Cornel West is one of the nation's premier public intellectuals and one of the great prophetic voices of our era. Whether he is writing a scholarly book or an article for Newsweek, whether he is speaking of Emerson, Gramsci, or Marvin Gaye, his work radiates a passion that reflects the rich traditions he draws on and weaves togetherÑBaptist preaching, American transcendentalism, jazz, radical politics. This anthology reveals the dazzling range of West's work, from his explorations of ”Prophetic Pragmatism” to his philosophizing on hip-hop.The Cornel West Reader traces the development of West's extraordinary career as academic, public intellectual, and activist. In his essays, articles, books, and interviews, West emerges as America's social conscience, urging attention to complicated issues of racial and economic justice, sexuality and gender, history and politics. This collection represents the best work of an always compelling, often controversial, and absolutely essential philosopher of the modern American experience.
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Cornel West is professor of Afro-American studies and philosophy of religion at Harvard University. He is the author of many books, including Keeping Faith, Prophetic Fragments, The Future of the Race (with Henry Louis Gates, Jr.), Breaking Bread (with bell hooks), and the bestselling Race Matters.From Kirkus Reviews:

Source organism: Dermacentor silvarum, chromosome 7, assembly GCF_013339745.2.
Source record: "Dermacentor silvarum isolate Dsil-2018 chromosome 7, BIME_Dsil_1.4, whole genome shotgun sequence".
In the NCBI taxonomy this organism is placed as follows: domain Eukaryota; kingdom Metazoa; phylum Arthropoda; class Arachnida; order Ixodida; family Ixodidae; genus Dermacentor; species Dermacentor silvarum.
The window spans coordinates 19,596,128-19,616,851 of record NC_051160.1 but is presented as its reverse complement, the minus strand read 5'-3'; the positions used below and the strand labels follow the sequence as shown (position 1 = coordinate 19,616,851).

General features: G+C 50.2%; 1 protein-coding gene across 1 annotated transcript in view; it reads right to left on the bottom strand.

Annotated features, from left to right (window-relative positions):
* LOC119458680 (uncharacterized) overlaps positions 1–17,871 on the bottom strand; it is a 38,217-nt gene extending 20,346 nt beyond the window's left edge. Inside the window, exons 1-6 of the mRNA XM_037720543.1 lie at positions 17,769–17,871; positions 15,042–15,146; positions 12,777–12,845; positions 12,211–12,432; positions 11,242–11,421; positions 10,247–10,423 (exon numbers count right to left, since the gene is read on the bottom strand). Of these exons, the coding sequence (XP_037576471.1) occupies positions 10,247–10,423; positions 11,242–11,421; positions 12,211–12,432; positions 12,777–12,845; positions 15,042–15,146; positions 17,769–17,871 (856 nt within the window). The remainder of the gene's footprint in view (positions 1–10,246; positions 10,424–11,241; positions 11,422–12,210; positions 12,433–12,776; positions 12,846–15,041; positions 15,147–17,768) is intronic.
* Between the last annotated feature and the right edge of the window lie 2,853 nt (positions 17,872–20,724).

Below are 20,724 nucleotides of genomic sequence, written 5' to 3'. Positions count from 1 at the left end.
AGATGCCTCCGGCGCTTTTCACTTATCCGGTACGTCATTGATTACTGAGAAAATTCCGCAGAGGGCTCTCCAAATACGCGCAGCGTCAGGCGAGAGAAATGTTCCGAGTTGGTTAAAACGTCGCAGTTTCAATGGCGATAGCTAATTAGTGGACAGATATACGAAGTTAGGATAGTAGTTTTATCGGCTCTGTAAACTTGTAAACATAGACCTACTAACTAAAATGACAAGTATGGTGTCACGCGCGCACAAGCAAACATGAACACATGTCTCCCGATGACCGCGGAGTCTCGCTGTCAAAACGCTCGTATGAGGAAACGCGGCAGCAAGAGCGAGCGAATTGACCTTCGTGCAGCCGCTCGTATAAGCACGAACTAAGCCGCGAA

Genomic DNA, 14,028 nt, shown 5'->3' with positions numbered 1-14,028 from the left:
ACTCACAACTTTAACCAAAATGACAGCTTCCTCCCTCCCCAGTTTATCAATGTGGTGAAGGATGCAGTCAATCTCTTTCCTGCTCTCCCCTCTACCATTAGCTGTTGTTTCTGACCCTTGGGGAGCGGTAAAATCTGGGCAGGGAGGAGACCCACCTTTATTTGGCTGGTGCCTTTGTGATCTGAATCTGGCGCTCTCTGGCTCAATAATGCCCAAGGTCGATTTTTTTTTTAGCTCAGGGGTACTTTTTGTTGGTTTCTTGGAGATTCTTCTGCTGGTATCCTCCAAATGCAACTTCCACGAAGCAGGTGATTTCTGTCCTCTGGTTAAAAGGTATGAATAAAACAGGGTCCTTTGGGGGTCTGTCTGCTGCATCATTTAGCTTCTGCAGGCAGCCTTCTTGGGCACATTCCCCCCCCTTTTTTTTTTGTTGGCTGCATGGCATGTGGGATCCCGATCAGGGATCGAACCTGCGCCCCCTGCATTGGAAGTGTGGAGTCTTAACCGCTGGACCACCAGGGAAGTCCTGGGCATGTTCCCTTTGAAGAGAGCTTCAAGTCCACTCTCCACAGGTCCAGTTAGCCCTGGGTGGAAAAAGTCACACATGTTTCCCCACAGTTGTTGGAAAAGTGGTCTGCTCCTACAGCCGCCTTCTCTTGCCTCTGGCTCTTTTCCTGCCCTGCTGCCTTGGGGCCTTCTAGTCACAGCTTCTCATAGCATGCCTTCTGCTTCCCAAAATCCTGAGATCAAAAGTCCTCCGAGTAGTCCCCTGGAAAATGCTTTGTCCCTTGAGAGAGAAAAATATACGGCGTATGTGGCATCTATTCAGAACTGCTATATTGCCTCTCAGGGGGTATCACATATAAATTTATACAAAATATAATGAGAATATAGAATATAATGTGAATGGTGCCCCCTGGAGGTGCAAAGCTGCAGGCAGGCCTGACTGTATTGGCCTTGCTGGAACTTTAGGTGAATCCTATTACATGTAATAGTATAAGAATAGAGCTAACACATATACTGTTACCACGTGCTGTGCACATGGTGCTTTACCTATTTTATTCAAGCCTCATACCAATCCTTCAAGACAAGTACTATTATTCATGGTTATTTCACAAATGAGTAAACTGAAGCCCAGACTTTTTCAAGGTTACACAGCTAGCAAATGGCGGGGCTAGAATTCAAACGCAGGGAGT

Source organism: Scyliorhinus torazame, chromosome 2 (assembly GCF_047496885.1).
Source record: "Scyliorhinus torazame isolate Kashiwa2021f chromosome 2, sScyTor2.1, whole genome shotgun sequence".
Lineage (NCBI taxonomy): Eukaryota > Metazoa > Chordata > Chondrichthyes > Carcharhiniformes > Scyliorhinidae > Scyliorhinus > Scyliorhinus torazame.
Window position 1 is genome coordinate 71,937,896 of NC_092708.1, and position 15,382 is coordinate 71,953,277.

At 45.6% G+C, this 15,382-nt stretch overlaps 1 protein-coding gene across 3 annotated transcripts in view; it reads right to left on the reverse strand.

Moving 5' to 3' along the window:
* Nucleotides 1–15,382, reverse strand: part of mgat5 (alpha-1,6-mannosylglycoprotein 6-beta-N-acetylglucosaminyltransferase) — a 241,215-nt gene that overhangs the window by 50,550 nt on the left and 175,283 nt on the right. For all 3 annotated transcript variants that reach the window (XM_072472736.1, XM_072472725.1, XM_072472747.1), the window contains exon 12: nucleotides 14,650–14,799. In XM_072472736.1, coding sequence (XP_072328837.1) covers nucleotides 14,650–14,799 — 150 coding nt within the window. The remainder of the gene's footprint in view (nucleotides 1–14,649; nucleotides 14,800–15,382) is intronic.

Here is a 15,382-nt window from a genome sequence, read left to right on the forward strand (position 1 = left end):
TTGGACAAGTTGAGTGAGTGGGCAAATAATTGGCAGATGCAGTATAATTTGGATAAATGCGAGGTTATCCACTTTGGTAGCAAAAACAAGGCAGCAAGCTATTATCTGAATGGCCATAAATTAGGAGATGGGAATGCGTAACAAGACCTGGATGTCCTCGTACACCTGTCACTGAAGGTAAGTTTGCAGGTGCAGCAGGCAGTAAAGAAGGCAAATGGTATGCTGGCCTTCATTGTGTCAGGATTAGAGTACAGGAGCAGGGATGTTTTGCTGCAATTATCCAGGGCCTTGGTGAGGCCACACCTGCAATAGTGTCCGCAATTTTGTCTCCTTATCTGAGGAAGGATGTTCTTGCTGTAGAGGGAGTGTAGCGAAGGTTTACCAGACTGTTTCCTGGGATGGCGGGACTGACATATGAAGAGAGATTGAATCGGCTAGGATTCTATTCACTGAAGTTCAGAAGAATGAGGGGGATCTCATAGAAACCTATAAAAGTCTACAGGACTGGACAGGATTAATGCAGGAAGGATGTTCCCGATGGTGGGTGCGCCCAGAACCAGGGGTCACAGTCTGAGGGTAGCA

An invaluable introduction to the writings of one our most prominent and prolific public intellectuals. West (Restoring Hope, 1997, etc.) is one of those rare African-American scholars who has been able to break out of the Black Studies ghetto not only in the academy but also in his widely and often popularly published work, as this hefty anthology plainly attests; at the same time, he asserts the continued power of Marxist thought without being confined to the only slightly less restrictive pigeonhole of socialist theory. He is as comfortable writing on William James and Josiah Royce as on Antonio Gramsci and Martin Luther King. And this retrospective collection certainly validates his stated desire ``to lay bare the basic structure of my intellectual work and life.'' Although much of the material has been published in book form before, West manages to put the pieces together in revealingly and economically thematic chunks. Those who find his technical and philosophical writings daunting will appreciate his more accessible interviews, including discussions with Bill Moyers, Anders Stephanson, and George Yancey (although a lengthy discussion of Georg Lukcs may leave most non-Marxists behind). Unfortunately, West does himself no great service with an introduction that is pompous, ponderous, and parodically self-satisfied. And while he refers to himself there as a ``Chekhovian Christian,'' West seems to have missed the dry humor that underpins much of Chekhov's best work, while understandably eschewing the rueful resignation of the Russian's plays. At his best, however, West is a lucid and serious thinker and an elegant and often impassioned writer, as this generous helping of his work reminds us. Skip the introduction and read the rest. -- Copyright ©1999, Kirkus Associates, LP. All rights reserved.
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